One of the first things all golfers should learn about the game before they even hit their first shot is the ball flight laws. When you understand why the ball goes where it does, the game becomes far less mysterious.
This article will explain the nine different ball flights and the causes behind each one to improve your game.
What are the ball flight laws?
The Ball Flight Laws represent the pinnacle of golf. The golf ball flight laws list the directions and angles that the ball travels after being struck by a club.
The ball flight laws define the relationship between the club’s face angle and swing path at impact, as well as the factors required to hit various ball flights. These laws provide golfers with insights about the height, trajectory, direction, curvature, and all the details needed for the ball to reach the target.
Simply put, the ball flight laws determine why you hit every shot the way you do.
Why do ball flight laws matter?
It can be quite discouraging if you waste time trying to fix one aspect only to find out that it was another entirely different reason.
Having a solid understanding of ball flight laws allows you to self-diagnose your own swings. If your balls consistently travel in the same direction, you can utilize the ball flight laws to pinpoint your flaws and regain control.
Most golfers cannot make informed adjustments if they are unable to identify the face angle and swing path of their club at impact.
Without the ball flight laws, you will have a harder time elevating your performance and improving your game.
Different types of ball flight
There are different types of ball flights depending on how the ball flies immediately after impact combined with how the ball curves.
For the initial flights right when the club hit the ball:
- Push: the ball goes to the right of the target line.
- Pull: the ball goes to the left of the target line.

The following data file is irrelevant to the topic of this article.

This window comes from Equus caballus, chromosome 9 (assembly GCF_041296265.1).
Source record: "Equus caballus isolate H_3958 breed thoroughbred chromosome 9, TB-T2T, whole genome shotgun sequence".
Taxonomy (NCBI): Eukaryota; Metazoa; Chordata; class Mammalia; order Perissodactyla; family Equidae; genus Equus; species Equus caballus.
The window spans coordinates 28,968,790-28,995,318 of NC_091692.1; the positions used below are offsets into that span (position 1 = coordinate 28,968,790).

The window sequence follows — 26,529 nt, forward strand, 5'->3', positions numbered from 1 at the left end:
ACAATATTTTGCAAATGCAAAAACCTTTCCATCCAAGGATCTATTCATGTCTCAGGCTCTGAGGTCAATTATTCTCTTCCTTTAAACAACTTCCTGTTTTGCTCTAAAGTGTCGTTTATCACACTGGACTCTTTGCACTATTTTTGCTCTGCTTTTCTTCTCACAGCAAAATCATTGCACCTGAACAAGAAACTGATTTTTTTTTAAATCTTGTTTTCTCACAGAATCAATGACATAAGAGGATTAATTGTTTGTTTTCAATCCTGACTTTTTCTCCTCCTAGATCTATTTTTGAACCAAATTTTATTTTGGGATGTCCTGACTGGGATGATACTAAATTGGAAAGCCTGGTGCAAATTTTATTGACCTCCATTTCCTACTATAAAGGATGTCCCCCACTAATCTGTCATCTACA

- Straight: the ball goes directly in line with the target.
For the curvature direction:
- Fade: a ball that curves slightly right, falling to the right of the target. The opposite of a fade is a draw.
- Slice: a ball that takes a significant turn to the right. The opposite of a slice is a hook.
- Straight: a ball goes straight forward with no curve. It’s the ideal ball flight that will not veer sideways at all.
- Hook: a ball that takes a significant turn to the left. The opposite of a hook is a slice.
- Draw: a ball that turns slightly left, falling to the left side of the target. The opposite of a draw is a fade.
When combining the initial flights & curvatures, we have 9 possible ball flights:
- Push: The ball goes to the right of the target with no further curvature.
- Push Slice: The ball goes to the right and continues to turn further right of the target.
- Push Hook: The ball goes to the right and then turns back to the left with a larger curve.
- Straight: A straight shot comes off the face square.
- Straight Slice: The ball goes straight then takes a significant turn to the right.
- Straight Hook: The ball comes off the clubface straight and then hooks to the left.
- Pull: The shot starts left of the target and never curves.
- Pull Hook: The shot starts left of the target and then continues to turn further left.
- Pull Slice: The shot starts left of the target and then slices back to the right.
Factors that affect ball flights
All ball flights are the results of two swing parameters: clubface angle and swing path. It’s the combination of both these two parameters that determines how a ball flies through the air.
- Club face angle — Responsible for 75-95% of the initial shot direction, regardless of the swing path direction.
- Swing path — Responsible for shot curvature.
3 face angles (for right-handed golfers):
- Closed face angle: The club face is pointing to the left of the target, which makes the shot start left and curve more to the left (hook).
- Square face angle to target: The club face is aligned directly to the target making the shot fly relatively straight.
- Open face angle: The club face is pointing to the right of the target, which makes the shot start right of the target and curve more to the right (slice).
3 swing paths:
Golf is not a simple sport, but knowing golf ball flight laws may make the process of getting better easier. The next time you’re practicing, pay attention to your clubface and your swing paths to get the ball precisely where you want it to go!
Practice controlling your swings at SGreenGolf for more improvements in your game.